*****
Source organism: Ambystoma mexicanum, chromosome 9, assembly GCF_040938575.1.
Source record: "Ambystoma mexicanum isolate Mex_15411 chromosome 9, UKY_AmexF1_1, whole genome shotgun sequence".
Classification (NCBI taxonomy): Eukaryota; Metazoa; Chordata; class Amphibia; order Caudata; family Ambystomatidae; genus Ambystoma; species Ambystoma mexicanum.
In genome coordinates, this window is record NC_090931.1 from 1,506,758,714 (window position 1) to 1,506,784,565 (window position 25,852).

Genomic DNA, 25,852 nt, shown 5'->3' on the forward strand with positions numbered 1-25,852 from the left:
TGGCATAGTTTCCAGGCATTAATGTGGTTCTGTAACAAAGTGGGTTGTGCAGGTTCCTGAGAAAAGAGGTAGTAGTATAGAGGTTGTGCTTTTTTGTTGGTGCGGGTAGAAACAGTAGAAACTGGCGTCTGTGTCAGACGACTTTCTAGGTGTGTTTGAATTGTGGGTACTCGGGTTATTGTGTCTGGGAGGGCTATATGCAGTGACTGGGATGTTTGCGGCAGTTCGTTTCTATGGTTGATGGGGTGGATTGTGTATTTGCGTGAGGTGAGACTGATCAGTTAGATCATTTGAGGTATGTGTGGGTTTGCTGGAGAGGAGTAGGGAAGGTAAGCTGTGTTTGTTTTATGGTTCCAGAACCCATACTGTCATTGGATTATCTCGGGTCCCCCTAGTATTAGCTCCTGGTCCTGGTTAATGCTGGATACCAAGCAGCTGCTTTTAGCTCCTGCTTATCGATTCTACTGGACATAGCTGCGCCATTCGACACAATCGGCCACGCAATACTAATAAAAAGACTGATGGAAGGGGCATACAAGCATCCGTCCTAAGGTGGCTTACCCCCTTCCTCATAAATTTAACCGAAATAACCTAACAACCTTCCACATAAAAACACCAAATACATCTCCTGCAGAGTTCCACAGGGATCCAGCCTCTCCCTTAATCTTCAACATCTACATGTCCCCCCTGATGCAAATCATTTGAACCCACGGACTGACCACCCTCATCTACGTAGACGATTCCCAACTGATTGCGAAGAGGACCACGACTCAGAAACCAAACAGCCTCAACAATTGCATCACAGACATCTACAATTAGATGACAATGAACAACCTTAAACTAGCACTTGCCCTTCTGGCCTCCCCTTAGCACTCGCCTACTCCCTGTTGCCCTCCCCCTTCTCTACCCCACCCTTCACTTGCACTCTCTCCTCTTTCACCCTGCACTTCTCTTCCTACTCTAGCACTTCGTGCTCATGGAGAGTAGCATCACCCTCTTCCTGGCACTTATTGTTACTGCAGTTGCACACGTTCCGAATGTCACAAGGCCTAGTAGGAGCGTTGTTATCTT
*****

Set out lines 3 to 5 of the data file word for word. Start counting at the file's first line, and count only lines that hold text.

Classification (NCBI taxonomy): Eukaryota; Metazoa; Chordata; class Amphibia; order Caudata; family Ambystomatidae; genus Ambystoma; species Ambystoma mexicanum.
In genome coordinates, this window is record NC_090931.1 from 1,506,758,714 (window position 1) to 1,506,784,565 (window position 25,852).

Genomic DNA, 25,852 nt, shown 5'->3' on the forward strand with positions numbered 1-25,852 from the left: